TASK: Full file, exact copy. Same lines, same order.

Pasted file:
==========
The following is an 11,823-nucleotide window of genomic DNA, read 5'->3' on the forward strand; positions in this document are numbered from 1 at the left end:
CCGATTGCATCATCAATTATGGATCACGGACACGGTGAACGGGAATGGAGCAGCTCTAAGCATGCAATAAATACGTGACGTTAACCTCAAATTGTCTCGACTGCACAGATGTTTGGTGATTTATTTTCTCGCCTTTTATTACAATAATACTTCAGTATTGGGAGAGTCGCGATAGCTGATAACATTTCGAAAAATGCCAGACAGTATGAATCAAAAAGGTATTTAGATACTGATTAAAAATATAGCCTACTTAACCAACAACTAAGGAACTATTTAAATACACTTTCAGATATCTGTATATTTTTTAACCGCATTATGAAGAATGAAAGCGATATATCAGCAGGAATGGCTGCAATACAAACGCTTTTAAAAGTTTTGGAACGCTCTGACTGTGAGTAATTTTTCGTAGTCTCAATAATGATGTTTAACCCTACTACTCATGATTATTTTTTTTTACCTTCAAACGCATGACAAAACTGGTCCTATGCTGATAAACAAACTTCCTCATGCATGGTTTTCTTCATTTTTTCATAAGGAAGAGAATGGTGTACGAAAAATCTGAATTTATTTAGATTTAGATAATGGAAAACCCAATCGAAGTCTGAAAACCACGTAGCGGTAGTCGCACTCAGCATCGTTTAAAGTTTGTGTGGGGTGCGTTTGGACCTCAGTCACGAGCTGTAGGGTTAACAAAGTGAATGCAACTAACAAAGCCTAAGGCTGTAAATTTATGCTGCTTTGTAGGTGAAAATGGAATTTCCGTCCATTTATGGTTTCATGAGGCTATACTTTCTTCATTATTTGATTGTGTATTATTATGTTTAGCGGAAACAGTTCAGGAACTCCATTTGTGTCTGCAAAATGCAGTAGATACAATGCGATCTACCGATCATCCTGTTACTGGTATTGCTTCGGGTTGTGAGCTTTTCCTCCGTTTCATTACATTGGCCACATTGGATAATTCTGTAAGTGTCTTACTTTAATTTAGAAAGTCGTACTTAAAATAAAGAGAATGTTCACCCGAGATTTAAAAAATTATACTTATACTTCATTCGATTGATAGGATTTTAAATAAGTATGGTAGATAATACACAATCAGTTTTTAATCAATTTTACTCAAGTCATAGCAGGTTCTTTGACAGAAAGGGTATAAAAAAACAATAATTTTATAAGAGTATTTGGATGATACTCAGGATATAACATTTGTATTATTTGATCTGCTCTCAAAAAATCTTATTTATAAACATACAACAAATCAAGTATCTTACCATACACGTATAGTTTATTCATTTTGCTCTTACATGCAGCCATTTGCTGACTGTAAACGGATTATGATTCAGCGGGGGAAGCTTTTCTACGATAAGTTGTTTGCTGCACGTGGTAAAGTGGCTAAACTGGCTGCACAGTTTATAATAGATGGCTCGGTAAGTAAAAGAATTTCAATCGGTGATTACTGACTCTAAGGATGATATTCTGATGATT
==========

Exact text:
The following is an 11,823-nucleotide window of genomic DNA, read 5'->3' on the forward strand; positions in this document are numbered from 1 at the left end:
CCGATTGCATCATCAATTATGGATCACGGACACGGTGAACGGGAATGGAGCAGCTCTAAGCATGCAATAAATACGTGACGTTAACCTCAAATTGTCTCGACTGCACAGATGTTTGGTGATTTATTTTCTCGCCTTTTATTACAATAATACTTCAGTATTGGGAGAGTCGCGATAGCTGATAACATTTCGAAAAATGCCAGACAGTATGAATCAAAAAGGTATTTAGATACTGATTAAAAATATAGCCTACTTAACCAACAACTAAGGAACTATTTAAATACACTTTCAGATATCTGTATATTTTTTAACCGCATTATGAAGAATGAAAGCGATATATCAGCAGGAATGGCTGCAATACAAACGCTTTTAAAAGTTTTGGAACGCTCTGACTGTGAGTAATTTTTCGTAGTCTCAATAATGATGTTTAACCCTACTACTCATGATTATTTTTTTTTACCTTCAAACGCATGACAAAACTGGTCCTATGCTGATAAACAAACTTCCTCATGCATGGTTTTCTTCATTTTTTCATAAGGAAGAGAATGGTGTACGAAAAATCTGAATTTATTTAGATTTAGATAATGGAAAACCCAATCGAAGTCTGAAAACCACGTAGCGGTAGTCGCACTCAGCATCGTTTAAAGTTTGTGTGGGGTGCGTTTGGACCTCAGTCACGAGCTGTAGGGTTAACAAAGTGAATGCAACTAACAAAGCCTAAGGCTGTAAATTTATGCTGCTTTGTAGGTGAAAATGGAATTTCCGTCCATTTATGGTTTCATGAGGCTATACTTTCTTCATTATTTGATTGTGTATTATTATGTTTAGCGGAAACAGTTCAGGAACTCCATTTGTGTCTGCAAAATGCAGTAGATACAATGCGATCTACCGATCATCCTGTTACTGGTATTGCTTCGGGTTGTGAGCTTTTCCTCCGTTTCATTACATTGGCCACATTGGATAATTCTGTAAGTGTCTTACTTTAATTTAGAAAGTCGTACTTAAAATAAAGAGAATGTTCACCCGAGATTTAAAAAATTATACTTATACTTCATTCGATTGATAGGATTTTAAATAAGTATGGTAGATAATACACAATCAGTTTTTAATCAATTTTACTCAAGTCATAGCAGGTTCTTTGACAGAAAGGGTATAAAAAAACAATAATTTTATAAGAGTATTTGGATGATACTCAGGATATAACATTTGTATTATTTGATCTGCTCTCAAAAAATCTTATTTATAAACATACAACAAATCAAGTATCTTACCATACACGTATAGTTTATTCATTTTGCTCTTACATGCAGCCATTTGCTGACTGTAAACGGATTATGATTCAGCGGGGGAAGCTTTTCTACGATAAGTTGTTTGCTGCACGTGGTAAAGTGGCTAAACTGGCTGCACAGTTTATAATAGATGGCTCGGTAAGTAAAAGAATTTCAATCGGTGATTACTGACTCTAAGGATGATATTCTGATGATT